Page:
Socializing your new puppy: it's never too soon.
Raising a Companion
You cannot explain to a puppy that a car is a car, that a vacuum is a vacuum, that a baseball hat is only a hat, and the kid riding a bike is just a kid riding a bike. Everything is new to a puppy, everything is strange. Good breeders will do their part in acclimating young pups to a variety of sights, smells and sounds. The problem is, not all pups come from good breeders, not all dogs come to us as pups, and most importantly, socializing process is not something with a beginning and an end, it's an on-going effort on the part of the owner to ensure that the dog is familiar and is comfortable with what the world has to offer.
It is our job to gently and patiently introduce the world to the pup, going at his pace, slowing down, but never stopping. As soon as you bring your puppy home, you need to create a plan for keeping your dog familiar with different kinds of dogs, object and people.
Socializing with other animals
- When you bring home an 8 week old pup, you should already be signed up for a puppy class. This will be one of the few outlets for your pup to play with other dogs, and to begin to learn the rules of the dog world outside of their puppy litter.
- Invite, or visit, as many friends and relatives with healthy dogs as you can. Your puppy should be used to seeing different dogs, and should never go for too long without positive interaction with other canines. It will become your job for a while to seek out safe socialization for your puppy at this age.
- At the same time, avoid going to a dog park,even if you have a good one down the road. Wait until all necessary vaccinations are done.
- Consider going to a local farm or visiting a stable, if they allow dogs on the property.
- You may also try to sign up your pup for a puppy day care, if you have a good one in your area. This is one of the options that might have to wait until your puppy isi properly vaccinated.
Socializing with objects
- Allow your pup to sniff and play with plastic milk jugs, let them sniff the vacuum cleaner when it's turned off.
- Pull out different jackets, shoes and hats. Try them on in front of your pup.
- Carry boxes with your puppy on a leash.
- Explore the garage.
- Examine your car with plenty of treats inside and outside.
- Go to the park and explore.
- Take your puppy out for a walk along a quiet road to expose them to cars. The progress to busier streets as they are growing up. Ice-cream truck, trash bins, school buses - the more they can absorb and be okay with, the better.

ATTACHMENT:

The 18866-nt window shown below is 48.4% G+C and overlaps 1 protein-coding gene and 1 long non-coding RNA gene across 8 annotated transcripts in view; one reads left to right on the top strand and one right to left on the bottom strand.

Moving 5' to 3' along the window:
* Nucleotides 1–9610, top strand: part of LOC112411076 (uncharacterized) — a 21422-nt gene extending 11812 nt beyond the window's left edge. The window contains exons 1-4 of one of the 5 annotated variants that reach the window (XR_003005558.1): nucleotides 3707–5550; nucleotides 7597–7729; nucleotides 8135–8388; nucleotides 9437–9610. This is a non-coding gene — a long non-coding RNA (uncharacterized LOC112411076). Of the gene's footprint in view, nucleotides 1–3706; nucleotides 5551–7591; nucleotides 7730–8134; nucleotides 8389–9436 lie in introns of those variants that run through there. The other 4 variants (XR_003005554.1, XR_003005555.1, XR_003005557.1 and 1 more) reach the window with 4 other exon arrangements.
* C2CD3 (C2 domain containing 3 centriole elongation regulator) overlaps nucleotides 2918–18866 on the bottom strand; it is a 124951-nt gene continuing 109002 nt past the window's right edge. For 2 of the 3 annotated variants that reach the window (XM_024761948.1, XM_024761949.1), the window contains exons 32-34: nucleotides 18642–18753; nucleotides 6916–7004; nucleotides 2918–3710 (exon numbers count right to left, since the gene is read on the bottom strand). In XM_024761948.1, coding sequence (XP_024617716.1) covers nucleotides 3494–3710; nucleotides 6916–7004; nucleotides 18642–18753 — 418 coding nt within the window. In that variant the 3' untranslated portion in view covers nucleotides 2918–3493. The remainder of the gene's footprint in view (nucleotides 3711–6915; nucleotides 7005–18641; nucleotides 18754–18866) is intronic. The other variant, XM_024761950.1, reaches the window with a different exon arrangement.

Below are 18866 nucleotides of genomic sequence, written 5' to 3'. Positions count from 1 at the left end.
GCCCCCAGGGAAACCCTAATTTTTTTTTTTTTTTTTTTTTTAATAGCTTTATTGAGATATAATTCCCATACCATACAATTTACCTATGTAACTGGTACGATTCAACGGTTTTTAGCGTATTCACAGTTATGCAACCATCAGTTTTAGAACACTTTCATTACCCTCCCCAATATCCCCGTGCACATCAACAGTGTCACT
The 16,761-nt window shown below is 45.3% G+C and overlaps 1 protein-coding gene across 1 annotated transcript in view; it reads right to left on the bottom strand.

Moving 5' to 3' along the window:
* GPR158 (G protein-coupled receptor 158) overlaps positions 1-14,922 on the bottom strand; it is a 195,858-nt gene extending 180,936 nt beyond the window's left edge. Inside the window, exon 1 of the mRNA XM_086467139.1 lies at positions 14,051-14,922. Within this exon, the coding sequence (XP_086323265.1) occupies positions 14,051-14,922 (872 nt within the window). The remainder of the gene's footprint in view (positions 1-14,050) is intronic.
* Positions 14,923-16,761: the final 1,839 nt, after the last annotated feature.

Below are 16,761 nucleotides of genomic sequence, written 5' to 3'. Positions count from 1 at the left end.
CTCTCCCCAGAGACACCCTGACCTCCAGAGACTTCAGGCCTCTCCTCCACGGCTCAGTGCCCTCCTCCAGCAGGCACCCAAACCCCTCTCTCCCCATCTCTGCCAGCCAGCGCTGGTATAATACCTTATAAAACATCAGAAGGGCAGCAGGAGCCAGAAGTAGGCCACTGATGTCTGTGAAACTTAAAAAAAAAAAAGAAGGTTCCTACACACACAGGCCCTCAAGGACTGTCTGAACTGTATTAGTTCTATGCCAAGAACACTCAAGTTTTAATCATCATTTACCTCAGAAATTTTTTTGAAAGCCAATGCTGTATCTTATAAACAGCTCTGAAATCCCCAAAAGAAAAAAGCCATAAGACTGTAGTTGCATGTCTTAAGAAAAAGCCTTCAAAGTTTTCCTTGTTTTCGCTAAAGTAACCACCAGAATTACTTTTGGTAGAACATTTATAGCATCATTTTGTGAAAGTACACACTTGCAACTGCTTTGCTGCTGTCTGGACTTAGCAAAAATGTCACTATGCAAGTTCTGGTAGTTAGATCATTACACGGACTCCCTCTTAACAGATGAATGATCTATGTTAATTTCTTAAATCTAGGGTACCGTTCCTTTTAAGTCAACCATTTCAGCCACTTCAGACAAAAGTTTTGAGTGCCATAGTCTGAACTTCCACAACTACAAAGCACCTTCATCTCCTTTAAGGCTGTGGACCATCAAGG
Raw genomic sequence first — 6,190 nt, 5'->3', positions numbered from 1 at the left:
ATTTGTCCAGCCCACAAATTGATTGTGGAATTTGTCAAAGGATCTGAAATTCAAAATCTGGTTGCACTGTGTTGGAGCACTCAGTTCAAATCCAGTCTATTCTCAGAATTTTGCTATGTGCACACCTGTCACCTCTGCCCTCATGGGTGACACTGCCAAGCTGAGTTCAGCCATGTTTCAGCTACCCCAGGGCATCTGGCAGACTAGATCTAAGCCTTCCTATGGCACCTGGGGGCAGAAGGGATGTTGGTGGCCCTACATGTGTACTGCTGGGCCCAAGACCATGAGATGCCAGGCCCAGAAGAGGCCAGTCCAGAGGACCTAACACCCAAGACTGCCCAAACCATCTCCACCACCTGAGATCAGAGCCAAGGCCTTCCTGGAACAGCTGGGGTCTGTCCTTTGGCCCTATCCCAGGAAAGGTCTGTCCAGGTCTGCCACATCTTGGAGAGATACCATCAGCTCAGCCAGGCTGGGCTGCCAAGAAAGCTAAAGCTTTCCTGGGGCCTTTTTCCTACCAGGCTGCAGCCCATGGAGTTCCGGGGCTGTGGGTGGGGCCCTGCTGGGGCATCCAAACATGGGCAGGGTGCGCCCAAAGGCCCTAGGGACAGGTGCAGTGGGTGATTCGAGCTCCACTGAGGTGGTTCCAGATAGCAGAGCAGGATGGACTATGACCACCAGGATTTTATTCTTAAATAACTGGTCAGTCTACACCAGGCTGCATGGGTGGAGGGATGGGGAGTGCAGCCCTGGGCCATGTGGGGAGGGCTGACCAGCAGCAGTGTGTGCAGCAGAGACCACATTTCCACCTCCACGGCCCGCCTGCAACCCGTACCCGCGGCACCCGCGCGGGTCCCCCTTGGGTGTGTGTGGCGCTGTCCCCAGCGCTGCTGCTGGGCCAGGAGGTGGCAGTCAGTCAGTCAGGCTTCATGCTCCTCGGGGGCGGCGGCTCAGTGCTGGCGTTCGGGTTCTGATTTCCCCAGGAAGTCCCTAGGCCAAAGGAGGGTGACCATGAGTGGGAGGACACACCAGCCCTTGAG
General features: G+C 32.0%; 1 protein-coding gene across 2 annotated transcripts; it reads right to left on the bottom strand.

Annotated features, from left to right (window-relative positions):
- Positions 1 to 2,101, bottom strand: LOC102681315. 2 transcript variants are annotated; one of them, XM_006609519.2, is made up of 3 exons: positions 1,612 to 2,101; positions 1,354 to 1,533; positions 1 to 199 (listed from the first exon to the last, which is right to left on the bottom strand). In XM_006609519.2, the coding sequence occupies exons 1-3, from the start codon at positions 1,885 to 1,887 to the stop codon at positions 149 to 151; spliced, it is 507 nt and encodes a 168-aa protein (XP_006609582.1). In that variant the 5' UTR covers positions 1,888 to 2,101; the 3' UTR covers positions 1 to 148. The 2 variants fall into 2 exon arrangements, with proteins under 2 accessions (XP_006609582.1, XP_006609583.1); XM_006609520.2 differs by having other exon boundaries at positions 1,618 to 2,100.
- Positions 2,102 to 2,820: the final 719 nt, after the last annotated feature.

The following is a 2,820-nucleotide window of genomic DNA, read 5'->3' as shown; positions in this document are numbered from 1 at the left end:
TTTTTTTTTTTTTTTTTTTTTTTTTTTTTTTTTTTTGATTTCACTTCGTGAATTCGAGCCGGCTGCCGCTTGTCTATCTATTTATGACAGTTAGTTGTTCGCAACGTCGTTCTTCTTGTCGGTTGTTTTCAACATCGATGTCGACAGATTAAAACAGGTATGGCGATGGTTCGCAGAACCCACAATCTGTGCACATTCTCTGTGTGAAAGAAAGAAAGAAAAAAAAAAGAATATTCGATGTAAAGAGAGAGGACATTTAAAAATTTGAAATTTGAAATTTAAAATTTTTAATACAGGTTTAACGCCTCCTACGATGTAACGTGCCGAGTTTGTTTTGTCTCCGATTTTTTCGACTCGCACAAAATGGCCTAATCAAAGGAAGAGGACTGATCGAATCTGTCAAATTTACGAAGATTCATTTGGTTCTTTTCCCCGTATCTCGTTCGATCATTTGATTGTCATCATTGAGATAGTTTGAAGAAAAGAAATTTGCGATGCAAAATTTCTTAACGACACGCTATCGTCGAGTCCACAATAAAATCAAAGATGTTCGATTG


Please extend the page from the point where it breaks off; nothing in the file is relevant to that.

- Visit a dog-friendly cafe or a store (call a few place, everyone has a couple of dog-friendly businesses in the area).
Socializing with people
- Invite people over for the sole purpose of socializing your pup. You don't want to overwhelm your puppy with 15 guests surrounding and wanting to play with him, but a small groups here and there will do the world of good. Instruct children on the appropriate way of interacting with your pup, provide treats!
- The goal is for your pup being comfortable with every age group, every approach, every voice.
- Get your pup accustomed to seeing people on bikes and scooters.
- If you are waiting until your pup has a full round of shots to begin this process - you are missing critical time in your pup's development.. Especially with large, powerful breeds your socialization work needs to begin right away. You need to seek out safe ways to accomplish this goal, but you cannot wait until puppy is 4-5 months old to begin introducing her to other dogs and people.
- If you are planning to stop socialization when your pup is 6 months old, you are making a mistake. Dogs are still growing at this time and developing a sense of self, and taking in the world. They go through stages that can either resolve or embrace irrational fears. As a result, you need to remain vigilant, and to continue to expose your puppy to a variety of environments, dogs and people.
- Do not assume that this work can be accomplished in one day. Overwhelming your puppy with visiting 10 different places in one day will not do the job. This is a process where patience and consistency will help your pup to become a confident and calm companion that can come with you anywhere and everywhere.
- Do not stop taking your pup out if you hit a roadblock! One day, at the age of 5 months my pup decided that she no longer accepted kids riding bikes up and down the street. This didn't mean that we stopped out daily walks. This meant that in addition to group classes, we began working with a professional trainer to help guide us through this stage.
If your puppy is scared, do not pet him, do not drag them to the source of their fears, just put a little bit more distance between you and the object, and distract your puppy with a toy. If your puppy knows simple commands like "Sit" and "Paw", try to get their attention by asking to perform for you. As soon as they calm down, move a little bit closer. Most importantly, do not give up on this process, and seek professional help when you and your pup need a little bit more guidance.
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